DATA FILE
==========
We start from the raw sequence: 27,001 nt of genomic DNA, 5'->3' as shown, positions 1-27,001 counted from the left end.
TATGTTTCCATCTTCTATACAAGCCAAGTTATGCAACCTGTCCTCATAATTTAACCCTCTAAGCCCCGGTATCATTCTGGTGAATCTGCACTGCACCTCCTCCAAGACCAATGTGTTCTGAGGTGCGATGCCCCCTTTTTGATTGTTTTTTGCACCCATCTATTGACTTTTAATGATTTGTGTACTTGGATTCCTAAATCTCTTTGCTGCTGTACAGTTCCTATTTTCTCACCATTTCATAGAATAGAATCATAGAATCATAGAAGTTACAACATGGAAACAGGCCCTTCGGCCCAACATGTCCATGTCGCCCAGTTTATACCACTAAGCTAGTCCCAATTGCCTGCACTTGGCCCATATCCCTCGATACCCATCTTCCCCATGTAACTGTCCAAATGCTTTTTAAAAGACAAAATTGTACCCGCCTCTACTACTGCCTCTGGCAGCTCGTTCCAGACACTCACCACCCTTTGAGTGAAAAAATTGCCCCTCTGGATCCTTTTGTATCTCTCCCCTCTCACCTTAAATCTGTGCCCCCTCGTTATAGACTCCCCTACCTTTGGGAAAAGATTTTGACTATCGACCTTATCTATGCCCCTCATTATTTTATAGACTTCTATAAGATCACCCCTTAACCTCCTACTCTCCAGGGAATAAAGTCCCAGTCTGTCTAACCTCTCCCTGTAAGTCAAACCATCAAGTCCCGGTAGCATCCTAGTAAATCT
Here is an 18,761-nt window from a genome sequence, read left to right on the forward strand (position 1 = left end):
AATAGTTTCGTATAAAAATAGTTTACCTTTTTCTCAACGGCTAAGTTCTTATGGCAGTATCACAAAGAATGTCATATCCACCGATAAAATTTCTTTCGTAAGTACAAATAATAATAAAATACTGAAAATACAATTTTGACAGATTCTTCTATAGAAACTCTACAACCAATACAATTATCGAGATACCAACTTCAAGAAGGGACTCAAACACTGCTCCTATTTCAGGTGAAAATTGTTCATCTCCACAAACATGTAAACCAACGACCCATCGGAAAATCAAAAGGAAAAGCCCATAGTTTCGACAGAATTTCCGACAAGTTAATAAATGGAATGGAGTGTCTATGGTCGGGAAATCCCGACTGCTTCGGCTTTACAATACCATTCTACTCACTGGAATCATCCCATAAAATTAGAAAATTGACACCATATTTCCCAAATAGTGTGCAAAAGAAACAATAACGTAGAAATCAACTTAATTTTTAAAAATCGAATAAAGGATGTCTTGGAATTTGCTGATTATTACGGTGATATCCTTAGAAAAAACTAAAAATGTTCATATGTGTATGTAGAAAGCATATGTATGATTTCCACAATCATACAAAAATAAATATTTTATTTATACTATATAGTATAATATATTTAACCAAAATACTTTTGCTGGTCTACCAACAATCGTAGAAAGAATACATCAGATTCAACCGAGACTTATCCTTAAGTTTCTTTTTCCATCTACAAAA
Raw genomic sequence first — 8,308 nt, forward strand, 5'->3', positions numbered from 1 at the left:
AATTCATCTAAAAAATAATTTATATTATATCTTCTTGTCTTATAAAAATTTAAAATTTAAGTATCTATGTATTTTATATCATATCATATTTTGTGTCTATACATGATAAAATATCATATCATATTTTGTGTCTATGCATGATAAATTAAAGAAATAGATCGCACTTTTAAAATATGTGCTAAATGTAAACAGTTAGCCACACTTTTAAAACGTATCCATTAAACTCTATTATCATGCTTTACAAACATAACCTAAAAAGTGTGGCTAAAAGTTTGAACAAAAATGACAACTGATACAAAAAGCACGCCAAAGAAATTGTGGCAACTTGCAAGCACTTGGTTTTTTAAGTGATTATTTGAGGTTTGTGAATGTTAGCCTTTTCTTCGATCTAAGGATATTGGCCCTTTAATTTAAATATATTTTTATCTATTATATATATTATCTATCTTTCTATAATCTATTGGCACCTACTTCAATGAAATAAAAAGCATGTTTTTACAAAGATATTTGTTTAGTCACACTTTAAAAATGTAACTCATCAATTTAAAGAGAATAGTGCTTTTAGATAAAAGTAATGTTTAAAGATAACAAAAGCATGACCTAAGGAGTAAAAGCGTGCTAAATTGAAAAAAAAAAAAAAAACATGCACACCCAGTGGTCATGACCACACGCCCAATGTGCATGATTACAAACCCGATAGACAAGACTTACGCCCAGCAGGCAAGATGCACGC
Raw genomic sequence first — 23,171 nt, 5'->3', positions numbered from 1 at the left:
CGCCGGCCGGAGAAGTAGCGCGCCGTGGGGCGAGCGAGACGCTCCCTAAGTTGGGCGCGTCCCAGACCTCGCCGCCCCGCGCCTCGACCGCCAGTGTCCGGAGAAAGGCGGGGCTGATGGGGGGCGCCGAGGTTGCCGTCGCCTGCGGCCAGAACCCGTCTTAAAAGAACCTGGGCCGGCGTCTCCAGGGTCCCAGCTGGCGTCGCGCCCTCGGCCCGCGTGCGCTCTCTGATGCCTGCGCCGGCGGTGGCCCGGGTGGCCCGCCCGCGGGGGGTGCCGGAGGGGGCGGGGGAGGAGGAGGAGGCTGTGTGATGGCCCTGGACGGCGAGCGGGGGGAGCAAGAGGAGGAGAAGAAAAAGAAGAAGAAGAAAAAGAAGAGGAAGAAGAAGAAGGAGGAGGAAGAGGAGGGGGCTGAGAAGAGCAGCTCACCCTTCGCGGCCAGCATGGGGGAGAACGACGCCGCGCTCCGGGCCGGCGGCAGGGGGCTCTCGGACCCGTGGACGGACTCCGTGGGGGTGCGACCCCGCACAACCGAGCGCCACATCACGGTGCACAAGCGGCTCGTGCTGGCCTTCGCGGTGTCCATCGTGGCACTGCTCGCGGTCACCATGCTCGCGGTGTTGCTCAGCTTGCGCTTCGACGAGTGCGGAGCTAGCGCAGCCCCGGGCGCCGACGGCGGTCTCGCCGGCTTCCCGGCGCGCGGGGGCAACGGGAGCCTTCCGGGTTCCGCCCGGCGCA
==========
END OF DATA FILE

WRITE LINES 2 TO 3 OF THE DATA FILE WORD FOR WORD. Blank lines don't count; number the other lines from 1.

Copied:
TATGTTTCCATCTTCTATACAAGCCAAGTTATGCAACCTGTCCTCATAATTTAACCCTCTAAGCCCCGGTATCATTCTGGTGAATCTGCACTGCACCTCCTCCAAGACCAATGTGTTCTGAGGTGCGATGCCCCCTTTTTGATTGTTTTTTGCACCCATCTATTGACTTTTAATGATTTGTGTACTTGGATTCCTAAATCTCTTTGCTGCTGTACAGTTCCTATTTTCTCACCATTTCATAGAATAGAATCATAGAATCATAGAAGTTACAACATGGAAACAGGCCCTTCGGCCCAACATGTCCATGTCGCCCAGTTTATACCACTAAGCTAGTCCCAATTGCCTGCACTTGGCCCATATCCCTCGATACCCATCTTCCCCATGTAACTGTCCAAATGCTTTTTAAAAGACAAAATTGTACCCGCCTCTACTACTGCCTCTGGCAGCTCGTTCCAGACACTCACCACCCTTTGAGTGAAAAAATTGCCCCTCTGGATCCTTTTGTATCTCTCCCCTCTCACCTTAAATCTGTGCCCCCTCGTTATAGACTCCCCTACCTTTGGGAAAAGATTTTGACTATCGACCTTATCTATGCCCCTCATTATTTTATAGACTTCTATAAGATCACCCCTTAACCTCCTACTCTCCAGGGAATAAAGTCCCAGTCTGTCTAACCTCTCCCTGTAAGTCAAACCATCAAGTCCCGGTAGCATCCTAGTAAATCT
Here is an 18,761-nt window from a genome sequence, read left to right on the forward strand (position 1 = left end):